A background in antiques led designer Robert Passal to a career in which he creates rich interiors that incorporate past and present, resulting in something completely new. His signature is one of an evolution, from which he designs new spaces that read as though they have been collected over time, an assemblage of passions, travels and lives well lived.
“In general, I’m more of a classicist,” Passal shares, “but I always like to put a current twist on it. I work with a lot of layers and really work to make a space feel like it has evolved over time.”
The inherent desire to create something truly original every time is evident even in the manner Passal shops for inspiration and new finds. On a recent trip to Milan, the designer visited the major fair that brought everyone to town, but he spent more time taking in the smaller perimeter fairs and local galleries.
“I like to find the smaller furniture galleries and the student designers or recent graduates who don’t have a million dollars behind them and aren’t yet jaded by what the industry is doing,” Passal says.
Passal reads the client/designer relationship as crucial to success, and works always to ensure a space is a true reflection of those who will live in it. This is where the psychology of design really comes into play. To help pull personality traits and style preferences from clients’ minds, Passal asks 25 questions. Some are a bit cheeky, while others are very telling, bringing out the details a client doesn’t always realize will be useful.
One key question asks, “Tell us about your childhood bedroom, and did you like it?”
Why is this such an important detail? “You either buy into what you grew up with or go in the complete opposite direction,” Passal answers. “It’s almost always the case.”
EVOLUTION OF DESIGNING
As Passal’s career has grown and changed, so too has his industry and the very manner in which a project evolves. In particular, he points to the Internet as a key factor in the changing face of interior design, creating an expectation for “instant gratification.”
“Twenty years ago, you were as good as your contact list, the vendors you worked with and what you had access to,” the designer notes. “Now, anybody can get their hands on anything, but at the end of the day, you have to be able to put those things together. A seasoned client will understand the value of an experienced designer.”
The Internet has also changed the manner in which the client and designer will meld their ideas, though it has not changed the fact that a picture is worth a thousand words.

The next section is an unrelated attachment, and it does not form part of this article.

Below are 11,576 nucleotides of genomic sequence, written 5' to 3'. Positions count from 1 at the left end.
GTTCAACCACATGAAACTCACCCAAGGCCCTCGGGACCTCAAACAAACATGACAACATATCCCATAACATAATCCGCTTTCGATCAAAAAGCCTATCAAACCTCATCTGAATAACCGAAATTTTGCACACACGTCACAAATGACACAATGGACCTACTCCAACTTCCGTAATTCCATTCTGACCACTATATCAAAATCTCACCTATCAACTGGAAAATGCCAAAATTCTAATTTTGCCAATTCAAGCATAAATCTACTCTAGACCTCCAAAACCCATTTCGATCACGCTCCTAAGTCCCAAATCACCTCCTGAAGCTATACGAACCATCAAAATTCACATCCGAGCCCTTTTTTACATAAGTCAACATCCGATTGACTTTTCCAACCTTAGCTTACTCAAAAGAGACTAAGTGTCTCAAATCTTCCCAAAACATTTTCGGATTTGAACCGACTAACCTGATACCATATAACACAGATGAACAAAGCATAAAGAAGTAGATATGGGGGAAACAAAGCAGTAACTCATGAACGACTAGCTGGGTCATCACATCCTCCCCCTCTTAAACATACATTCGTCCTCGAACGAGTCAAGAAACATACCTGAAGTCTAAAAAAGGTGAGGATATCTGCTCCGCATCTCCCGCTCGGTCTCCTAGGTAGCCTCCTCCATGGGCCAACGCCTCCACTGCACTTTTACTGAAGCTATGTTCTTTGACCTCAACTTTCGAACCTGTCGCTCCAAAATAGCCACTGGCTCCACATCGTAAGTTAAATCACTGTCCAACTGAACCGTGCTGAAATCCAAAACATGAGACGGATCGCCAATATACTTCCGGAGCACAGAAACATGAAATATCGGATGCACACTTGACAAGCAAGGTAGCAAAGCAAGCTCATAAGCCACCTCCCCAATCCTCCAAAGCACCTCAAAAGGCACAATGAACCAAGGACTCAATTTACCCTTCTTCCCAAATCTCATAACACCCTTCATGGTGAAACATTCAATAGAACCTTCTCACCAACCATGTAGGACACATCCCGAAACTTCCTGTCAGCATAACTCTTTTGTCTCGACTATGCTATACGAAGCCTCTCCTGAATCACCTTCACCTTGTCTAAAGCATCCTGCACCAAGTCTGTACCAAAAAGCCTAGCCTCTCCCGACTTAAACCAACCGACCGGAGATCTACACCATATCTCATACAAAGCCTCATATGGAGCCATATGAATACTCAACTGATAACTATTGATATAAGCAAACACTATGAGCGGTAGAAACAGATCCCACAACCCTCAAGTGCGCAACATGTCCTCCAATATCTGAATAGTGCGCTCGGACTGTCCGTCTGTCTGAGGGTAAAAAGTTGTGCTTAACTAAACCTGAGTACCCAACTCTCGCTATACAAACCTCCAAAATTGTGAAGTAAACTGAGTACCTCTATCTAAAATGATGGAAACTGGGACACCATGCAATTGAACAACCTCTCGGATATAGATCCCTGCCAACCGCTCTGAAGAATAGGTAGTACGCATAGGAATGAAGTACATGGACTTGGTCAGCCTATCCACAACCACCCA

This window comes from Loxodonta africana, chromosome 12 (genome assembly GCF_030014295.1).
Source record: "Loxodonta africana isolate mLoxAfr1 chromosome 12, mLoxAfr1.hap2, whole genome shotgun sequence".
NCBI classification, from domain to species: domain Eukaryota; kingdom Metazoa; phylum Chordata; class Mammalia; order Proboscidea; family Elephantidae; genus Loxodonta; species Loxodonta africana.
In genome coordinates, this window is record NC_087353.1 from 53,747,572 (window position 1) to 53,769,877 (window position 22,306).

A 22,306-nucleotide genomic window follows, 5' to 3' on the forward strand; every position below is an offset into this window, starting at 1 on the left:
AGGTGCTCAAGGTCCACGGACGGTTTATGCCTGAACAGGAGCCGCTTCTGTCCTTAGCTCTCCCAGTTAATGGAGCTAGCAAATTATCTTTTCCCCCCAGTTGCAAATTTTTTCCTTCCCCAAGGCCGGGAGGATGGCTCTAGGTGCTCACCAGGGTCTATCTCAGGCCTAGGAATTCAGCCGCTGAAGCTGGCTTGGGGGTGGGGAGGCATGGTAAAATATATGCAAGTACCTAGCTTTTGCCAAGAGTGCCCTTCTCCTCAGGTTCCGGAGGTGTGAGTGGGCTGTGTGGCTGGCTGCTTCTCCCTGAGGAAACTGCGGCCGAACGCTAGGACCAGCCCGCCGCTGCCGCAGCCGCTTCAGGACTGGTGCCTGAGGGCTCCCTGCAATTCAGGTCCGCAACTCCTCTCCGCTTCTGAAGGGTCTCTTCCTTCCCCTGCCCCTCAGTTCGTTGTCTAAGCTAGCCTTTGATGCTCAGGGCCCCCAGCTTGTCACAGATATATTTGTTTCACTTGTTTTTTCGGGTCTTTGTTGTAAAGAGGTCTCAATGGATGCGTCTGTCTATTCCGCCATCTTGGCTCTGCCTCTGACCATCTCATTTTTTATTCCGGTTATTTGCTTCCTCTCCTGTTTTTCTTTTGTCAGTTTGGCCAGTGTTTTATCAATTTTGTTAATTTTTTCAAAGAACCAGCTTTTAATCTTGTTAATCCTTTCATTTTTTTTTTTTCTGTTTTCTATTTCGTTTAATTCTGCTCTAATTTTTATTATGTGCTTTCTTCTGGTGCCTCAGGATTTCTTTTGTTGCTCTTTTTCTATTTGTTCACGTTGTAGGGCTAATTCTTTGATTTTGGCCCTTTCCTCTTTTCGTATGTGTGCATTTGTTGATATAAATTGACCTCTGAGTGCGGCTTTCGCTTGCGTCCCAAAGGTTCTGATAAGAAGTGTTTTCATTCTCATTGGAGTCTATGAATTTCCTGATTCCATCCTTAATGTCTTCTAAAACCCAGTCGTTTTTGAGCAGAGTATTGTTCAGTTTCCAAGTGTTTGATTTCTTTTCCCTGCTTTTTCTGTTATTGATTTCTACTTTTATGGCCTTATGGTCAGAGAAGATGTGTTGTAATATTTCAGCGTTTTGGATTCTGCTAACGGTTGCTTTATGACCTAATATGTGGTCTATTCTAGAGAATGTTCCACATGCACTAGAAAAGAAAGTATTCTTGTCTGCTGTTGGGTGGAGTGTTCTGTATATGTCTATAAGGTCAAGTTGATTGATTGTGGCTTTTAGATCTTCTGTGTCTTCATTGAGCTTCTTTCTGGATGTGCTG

“Years ago, the whole office would pull photos from magazines,” Passal recalls, commenting that they would prepare binders for living rooms, bedrooms and so on so that they could review colors and themes with clients. “Now it’s all on Pinterest. We’ll log into a board and the client does too. Photos tell a better story than a person could tell about themselves.”
THE CASE FOR COMMERCIAL
Passal’s experience has taken him in many directions, from designing for show houses and fashion boutiques to restoring a temple in New Jersey and residential projects around the world. While he does indeed have an affection for helping homeowners realize their dreams, he says commercial projects do hold a special appeal.
“Often times, in a more commercial space, you have a bit more freedom,” the designer explains. “People let go a little when they know they won’t have to live in a space. Something like a hotel is a little fantasy and a getaway. They can get out of their comfort zones.”
The variety of projects also allows the designer to show the breadth of his creativity, and residential projects have indeed stemmed from people witnessing his more public work.
“This is a true referral business,” Passal states. “Designers don’t generally advertise. It’s all about visibility and your last project, where you’ve been published and the connections you have.”
Though the design world by its very nature will continue to evolve, Passal stresses everything we see today is somehow recreated from the past. As such, an understanding of design history, a study that always has been a part of his practice, is a fundamental element to any design career.
“In the ‘80s and early ‘90s, we tore everything down here, and now everyone is sorry and trying to go back and replicate it,” Passal remarks. “A place like Paris is unscathed and so it tells a story. You go there and feel you’ve stepped back in time. Design provides a knowledge of place and of your own history. It’s very important to have that background.”
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